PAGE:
The outbreak of a fire aboard a ship out to sea is pretty much one of the worst things that can happen. When the flames start licking at the sails and rigging (ships still have those, right?) you're just as likely to die of smoke inhalation as you are from burns or drowning. Normally, fires aboard ships aren't something that sailors have to worry too much about nowadays — but then, the U.S. Navy isn't your average yachting club, being that its nominal purpose is to be well prepared for getting shot at.
When a fire breaks out aboard a massive naval vessel, a lot of lives are on the line, and stamping out those flames as quickly as possible becomes very, very important. But if the fire was the result of enemy action or exploding munitions or fuel, getting close enough to the blaze to put it out could kill anyone tasked with saving the ship. That's why the U.S. Navy has recently held a series of tests for a new robotic fire fighter. The robot, being developed in cooperation with researchers from both Virginia Tech and the University of Pennsylvania, is called the Shipboard Autonomous Firefighting Robot, or SAFFiR for short.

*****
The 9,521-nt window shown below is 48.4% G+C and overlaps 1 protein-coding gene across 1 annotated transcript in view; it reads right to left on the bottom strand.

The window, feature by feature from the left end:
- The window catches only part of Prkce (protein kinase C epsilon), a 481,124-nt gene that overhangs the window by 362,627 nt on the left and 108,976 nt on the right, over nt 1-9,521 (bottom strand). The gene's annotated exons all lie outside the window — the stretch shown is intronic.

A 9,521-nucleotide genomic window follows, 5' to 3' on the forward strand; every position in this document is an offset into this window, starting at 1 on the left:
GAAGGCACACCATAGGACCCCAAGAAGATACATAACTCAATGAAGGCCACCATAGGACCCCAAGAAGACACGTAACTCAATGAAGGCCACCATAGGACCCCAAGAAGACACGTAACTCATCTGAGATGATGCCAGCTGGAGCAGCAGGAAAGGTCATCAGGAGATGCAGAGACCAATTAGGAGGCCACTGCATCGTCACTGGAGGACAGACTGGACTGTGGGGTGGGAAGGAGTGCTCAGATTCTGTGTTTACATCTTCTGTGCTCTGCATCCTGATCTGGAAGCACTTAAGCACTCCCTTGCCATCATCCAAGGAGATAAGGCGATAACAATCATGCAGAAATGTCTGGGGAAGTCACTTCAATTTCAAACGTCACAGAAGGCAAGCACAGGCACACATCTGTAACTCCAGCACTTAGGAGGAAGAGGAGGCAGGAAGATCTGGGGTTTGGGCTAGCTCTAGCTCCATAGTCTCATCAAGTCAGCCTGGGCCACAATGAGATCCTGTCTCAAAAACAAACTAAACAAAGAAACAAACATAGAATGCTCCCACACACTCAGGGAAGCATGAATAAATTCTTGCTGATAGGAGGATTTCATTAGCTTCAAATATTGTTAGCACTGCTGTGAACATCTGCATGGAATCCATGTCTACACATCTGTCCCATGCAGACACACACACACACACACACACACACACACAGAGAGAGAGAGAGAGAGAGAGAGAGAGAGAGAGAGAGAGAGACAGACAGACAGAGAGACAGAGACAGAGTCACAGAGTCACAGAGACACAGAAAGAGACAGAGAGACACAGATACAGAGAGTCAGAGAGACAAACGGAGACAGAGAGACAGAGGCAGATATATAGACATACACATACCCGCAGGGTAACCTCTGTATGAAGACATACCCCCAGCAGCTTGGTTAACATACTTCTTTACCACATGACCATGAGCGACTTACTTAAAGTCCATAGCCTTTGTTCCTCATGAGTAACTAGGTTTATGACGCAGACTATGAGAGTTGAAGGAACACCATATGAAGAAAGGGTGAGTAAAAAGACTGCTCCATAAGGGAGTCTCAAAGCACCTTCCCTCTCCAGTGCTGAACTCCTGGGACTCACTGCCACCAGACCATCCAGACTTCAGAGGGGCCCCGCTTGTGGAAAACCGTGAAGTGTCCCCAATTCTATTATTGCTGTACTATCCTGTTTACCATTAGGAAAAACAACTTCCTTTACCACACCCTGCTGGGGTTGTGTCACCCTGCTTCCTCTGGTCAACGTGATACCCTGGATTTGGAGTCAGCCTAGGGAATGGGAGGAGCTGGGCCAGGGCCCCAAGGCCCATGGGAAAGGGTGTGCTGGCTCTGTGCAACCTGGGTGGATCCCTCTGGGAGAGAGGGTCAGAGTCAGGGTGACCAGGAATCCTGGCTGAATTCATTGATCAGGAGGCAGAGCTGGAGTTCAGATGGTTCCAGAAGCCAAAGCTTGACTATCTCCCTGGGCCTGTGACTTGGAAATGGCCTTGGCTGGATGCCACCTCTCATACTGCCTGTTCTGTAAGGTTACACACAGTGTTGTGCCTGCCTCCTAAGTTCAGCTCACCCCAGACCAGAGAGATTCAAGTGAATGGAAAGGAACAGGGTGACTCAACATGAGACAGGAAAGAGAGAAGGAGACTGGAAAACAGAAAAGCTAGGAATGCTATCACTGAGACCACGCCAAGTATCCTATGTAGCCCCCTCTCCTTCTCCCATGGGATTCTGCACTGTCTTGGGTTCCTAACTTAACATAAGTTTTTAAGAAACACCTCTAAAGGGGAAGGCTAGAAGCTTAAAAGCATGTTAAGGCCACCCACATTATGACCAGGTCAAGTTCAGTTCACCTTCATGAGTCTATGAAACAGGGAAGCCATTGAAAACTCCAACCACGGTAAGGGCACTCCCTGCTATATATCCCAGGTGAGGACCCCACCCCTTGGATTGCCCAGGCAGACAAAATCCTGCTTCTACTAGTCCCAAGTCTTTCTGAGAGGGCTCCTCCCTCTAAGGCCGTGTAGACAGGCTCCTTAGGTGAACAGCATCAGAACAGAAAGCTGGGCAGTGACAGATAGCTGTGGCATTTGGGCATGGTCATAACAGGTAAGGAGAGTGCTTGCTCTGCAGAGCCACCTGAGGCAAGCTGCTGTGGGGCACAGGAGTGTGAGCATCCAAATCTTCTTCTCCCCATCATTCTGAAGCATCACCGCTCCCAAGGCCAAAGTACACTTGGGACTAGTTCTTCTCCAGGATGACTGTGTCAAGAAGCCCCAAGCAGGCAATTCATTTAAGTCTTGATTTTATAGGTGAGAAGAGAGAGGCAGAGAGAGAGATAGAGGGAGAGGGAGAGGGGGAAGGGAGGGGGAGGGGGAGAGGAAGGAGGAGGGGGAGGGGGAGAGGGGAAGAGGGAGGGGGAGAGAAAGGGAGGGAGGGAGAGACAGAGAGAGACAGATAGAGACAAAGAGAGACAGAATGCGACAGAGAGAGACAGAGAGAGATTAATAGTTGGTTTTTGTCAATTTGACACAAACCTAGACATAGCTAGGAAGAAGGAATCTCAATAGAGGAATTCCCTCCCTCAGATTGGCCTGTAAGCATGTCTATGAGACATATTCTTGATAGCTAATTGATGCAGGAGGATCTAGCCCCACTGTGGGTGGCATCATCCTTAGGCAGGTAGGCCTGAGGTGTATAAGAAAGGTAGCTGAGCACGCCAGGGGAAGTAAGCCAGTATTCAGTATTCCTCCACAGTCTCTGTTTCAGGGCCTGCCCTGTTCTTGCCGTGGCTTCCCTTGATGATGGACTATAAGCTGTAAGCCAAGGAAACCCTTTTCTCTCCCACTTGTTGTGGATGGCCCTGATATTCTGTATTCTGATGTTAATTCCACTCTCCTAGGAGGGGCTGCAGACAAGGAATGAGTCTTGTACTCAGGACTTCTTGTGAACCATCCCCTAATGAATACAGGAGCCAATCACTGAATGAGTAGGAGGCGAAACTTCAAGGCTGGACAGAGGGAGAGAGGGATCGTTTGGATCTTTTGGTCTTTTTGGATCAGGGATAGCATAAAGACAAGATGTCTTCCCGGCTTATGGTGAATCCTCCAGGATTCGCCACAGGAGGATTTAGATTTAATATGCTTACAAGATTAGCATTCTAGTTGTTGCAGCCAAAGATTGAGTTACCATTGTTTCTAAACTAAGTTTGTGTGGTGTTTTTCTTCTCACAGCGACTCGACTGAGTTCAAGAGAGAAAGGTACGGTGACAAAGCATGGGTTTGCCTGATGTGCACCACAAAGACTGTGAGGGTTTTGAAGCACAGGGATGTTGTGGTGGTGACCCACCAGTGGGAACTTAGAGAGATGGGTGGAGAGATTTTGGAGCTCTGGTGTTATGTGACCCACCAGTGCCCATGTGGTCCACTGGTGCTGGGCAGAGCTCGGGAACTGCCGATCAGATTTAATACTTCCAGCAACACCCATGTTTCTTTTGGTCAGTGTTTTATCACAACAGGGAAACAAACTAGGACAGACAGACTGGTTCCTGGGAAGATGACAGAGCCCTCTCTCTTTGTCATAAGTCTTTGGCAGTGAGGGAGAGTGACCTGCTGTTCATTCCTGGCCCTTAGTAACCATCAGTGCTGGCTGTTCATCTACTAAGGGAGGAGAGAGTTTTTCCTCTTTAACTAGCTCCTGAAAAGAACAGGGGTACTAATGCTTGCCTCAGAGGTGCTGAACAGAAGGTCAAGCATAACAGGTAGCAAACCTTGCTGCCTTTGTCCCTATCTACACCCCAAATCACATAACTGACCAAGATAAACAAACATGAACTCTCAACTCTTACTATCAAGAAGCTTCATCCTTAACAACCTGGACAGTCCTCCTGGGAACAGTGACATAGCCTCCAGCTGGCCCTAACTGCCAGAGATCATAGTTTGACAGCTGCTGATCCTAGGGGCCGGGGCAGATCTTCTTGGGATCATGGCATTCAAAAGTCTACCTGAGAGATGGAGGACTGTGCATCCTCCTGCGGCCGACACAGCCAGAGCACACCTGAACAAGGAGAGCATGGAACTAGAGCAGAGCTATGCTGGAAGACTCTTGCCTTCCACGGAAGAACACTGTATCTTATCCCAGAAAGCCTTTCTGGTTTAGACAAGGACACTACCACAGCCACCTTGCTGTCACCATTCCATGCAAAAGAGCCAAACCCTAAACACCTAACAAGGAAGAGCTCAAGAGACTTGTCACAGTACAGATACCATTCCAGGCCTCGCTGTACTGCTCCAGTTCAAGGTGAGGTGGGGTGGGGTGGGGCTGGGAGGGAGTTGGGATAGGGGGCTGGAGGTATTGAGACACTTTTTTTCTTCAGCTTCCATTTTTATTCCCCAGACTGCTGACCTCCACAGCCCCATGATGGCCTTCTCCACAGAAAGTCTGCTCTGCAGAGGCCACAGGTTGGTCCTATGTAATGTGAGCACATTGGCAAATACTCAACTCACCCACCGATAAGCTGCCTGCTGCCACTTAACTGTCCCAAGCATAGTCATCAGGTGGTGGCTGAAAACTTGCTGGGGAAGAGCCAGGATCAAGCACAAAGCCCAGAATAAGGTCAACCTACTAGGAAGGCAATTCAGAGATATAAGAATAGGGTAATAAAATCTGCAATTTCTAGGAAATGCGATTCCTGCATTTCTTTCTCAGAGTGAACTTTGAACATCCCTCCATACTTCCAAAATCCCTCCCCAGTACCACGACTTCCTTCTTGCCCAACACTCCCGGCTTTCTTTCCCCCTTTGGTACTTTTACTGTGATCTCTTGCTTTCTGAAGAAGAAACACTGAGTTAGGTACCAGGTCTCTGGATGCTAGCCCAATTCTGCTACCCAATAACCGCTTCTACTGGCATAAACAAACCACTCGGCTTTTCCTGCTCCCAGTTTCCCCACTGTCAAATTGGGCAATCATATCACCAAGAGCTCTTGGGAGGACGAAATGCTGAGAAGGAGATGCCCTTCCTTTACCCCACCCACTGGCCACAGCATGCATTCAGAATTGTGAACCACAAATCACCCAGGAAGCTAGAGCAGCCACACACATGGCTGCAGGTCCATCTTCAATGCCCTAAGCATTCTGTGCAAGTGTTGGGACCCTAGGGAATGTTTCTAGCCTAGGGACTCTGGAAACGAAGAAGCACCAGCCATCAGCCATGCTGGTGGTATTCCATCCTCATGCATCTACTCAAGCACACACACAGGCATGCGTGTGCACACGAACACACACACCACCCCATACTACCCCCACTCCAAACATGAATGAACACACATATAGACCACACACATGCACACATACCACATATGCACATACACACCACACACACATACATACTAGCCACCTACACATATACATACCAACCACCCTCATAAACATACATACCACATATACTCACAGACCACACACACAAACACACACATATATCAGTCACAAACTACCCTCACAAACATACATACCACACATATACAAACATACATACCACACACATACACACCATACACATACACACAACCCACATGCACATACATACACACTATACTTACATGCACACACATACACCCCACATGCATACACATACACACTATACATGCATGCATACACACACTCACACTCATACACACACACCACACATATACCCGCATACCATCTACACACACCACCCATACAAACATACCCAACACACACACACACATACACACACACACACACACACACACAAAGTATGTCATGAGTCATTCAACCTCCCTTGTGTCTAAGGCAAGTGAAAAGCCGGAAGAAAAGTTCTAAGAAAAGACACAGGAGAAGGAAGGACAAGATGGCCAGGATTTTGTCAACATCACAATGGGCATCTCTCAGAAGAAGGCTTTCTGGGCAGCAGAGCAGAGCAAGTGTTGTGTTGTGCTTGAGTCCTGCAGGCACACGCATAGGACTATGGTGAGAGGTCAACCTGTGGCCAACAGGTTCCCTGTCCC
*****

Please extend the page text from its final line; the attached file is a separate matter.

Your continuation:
Looking somewhat like DARPA's ATLAS robot, SAFFiR is not designed to replace human fire fighters entirely, but rather to become a member of a team made up of both humans and robots. Thanks to a light-weight, high temperature polyetheretherketone (PEEK)-like phthalonitrile-resin, the robot's electronics are safe at temperatures of up to 932 degrees Fahrenheit. While its current round of tests mostly involve opening non-burning doors and walking across gravel, SAFFiR will complete shipboard trials later this year, and likely one day make a life-saving addition to fire fighting teams tasked with saving the lives of their shipmates.